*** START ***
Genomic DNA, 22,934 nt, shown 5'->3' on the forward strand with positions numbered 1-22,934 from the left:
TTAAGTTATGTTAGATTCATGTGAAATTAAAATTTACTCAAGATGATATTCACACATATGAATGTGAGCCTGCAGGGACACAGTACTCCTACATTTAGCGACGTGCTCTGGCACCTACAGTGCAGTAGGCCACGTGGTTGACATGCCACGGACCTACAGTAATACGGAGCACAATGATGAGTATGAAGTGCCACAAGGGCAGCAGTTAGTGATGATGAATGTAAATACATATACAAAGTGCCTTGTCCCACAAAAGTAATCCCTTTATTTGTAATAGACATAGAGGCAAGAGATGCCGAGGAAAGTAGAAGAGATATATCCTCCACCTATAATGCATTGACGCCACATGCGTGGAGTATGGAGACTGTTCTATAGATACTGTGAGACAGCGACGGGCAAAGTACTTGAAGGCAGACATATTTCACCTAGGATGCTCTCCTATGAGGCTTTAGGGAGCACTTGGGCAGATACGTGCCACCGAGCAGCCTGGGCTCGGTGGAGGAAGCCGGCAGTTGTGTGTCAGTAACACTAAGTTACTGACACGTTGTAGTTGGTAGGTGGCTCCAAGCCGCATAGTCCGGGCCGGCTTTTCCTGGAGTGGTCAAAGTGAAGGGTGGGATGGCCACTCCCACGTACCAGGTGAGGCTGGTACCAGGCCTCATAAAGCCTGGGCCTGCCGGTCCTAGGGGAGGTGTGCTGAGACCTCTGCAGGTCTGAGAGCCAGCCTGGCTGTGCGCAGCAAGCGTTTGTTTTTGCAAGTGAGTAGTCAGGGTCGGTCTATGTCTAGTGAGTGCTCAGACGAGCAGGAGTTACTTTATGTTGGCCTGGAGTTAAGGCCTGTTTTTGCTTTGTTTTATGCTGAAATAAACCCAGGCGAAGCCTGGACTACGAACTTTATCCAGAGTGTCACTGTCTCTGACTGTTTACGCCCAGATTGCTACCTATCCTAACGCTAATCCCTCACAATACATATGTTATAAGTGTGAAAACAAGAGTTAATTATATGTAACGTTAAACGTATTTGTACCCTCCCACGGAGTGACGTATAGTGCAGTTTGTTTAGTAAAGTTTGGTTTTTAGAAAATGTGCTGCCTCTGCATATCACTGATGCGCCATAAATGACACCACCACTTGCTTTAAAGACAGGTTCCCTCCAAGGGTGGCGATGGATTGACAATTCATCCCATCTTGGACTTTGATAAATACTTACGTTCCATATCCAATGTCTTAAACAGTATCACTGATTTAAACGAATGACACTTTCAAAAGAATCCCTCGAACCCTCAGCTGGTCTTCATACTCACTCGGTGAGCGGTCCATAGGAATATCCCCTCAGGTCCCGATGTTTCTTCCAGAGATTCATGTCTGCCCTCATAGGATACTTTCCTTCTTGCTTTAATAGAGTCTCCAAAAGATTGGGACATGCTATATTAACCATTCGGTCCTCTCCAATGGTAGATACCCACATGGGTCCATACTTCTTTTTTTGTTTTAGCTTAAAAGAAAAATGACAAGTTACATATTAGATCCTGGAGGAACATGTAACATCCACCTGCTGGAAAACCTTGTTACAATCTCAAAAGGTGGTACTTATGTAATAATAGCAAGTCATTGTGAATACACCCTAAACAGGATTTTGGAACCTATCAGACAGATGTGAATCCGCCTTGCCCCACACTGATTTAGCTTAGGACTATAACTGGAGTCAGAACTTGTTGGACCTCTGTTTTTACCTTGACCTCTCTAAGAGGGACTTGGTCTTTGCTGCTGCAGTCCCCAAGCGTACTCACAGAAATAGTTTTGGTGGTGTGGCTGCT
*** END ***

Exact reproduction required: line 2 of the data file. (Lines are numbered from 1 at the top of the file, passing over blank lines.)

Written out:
TTAAGTTATGTTAGATTCATGTGAAATTAAAATTTACTCAAGATGATATTCACACATATGAATGTGAGCCTGCAGGGACACAGTACTCCTACATTTAGCGACGTGCTCTGGCACCTACAGTGCAGTAGGCCACGTGGTTGACATGCCACGGACCTACAGTAATACGGAGCACAATGATGAGTATGAAGTGCCACAAGGGCAGCAGTTAGTGATGATGAATGTAAATACATATACAAAGTGCCTTGTCCCACAAAAGTAATCCCTTTATTTGTAATAGACATAGAGGCAAGAGATGCCGAGGAAAGTAGAAGAGATATATCCTCCACCTATAATGCATTGACGCCACATGCGTGGAGTATGGAGACTGTTCTATAGATACTGTGAGACAGCGACGGGCAAAGTACTTGAAGGCAGACATATTTCACCTAGGATGCTCTCCTATGAGGCTTTAGGGAGCACTTGGGCAGATACGTGCCACCGAGCAGCCTGGGCTCGGTGGAGGAAGCCGGCAGTTGTGTGTCAGTAACACTAAGTTACTGACACGTTGTAGTTGGTAGGTGGCTCCAAGCCGCATAGTCCGGGCCGGCTTTTCCTGGAGTGGTCAAAGTGAAGGGTGGGATGGCCACTCCCACGTACCAGGTGAGGCTGGTACCAGGCCTCATAAAGCCTGGGCCTGCCGGTCCTAGGGGAGGTGTGCTGAGACCTCTGCAGGTCTGAGAGCCAGCCTGGCTGTGCGCAGCAAGCGTTTGTTTTTGCAAGTGAGTAGTCAGGGTCGGTCTATGTCTAGTGAGTGCTCAGACGAGCAGGAGTTACTTTATGTTGGCCTGGAGTTAAGGCCTGTTTTTGCTTTGTTTTATGCTGAAATAAACCCAGGCGAAGCCTGGACTACGAACTTTATCCAGAGTGTCACTGTCTCTGACTGTTTACGCCCAGATTGCTACCTATCCTAACGCTAATCCCTCACAATACATATGTTATAAGTGTGAAAACAAGAGTTAATTATATGTAACGTTAAACGTATTTGTACCCTCCCACGGAGTGACGTATAGTGCAGTTTGTTTAGTAAAGTTTGGTTTTTAGAAAATGTGCTGCCTCTGCATATCACTGATGCGCCATAAATGACACCACCACTTGCTTTAAAGACAGGTTCCCTCCAAGGGTGGCGATGGATTGACAATTCATCCCATCTTGGACTTTGATAAATACTTACGTTCCATATCCAATGTCTTAAACAGTATCACTGATTTAAACGAATGACACTTTCAAAAGAATCCCTCGAACCCTCAGCTGGTCTTCATACTCACTCGGTGAGCGGTCCATAGGAATATCCCCTCAGGTCCCGATGTTTCTTCCAGAGATTCATGTCTGCCCTCATAGGATACTTTCCTTCTTGCTTTAATAGAGTCTCCAAAAGATTGGGACATGCTATATTAACCATTCGGTCCTCTCCAATGGTAGATACCCACATGGGTCCATACTTCTTTTTTTGTTTTAGCTTAAAAGAAAAATGACAAGTTACATATTAGATCCTGGAGGAACATGTAACATCCACCTGCTGGAAAACCTTGTTACAATCTCAAAAGGTGGTACTTATGTAATAATAGCAAGTCATTGTGAATACACCCTAAACAGGATTTTGGAACCTATCAGACAGATGTGAATCCGCCTTGCCCCACACTGATTTAGCTTAGGACTATAACTGGAGTCAGAACTTGTTGGACCTCTGTTTTTACCTTGACCTCTCTAAGAGGGACTTGGTCTTTGCTGCTGCAGTCCCCAAGCGTACTCACAGAAATAGTTTTGGTGGTGTGGCTGCT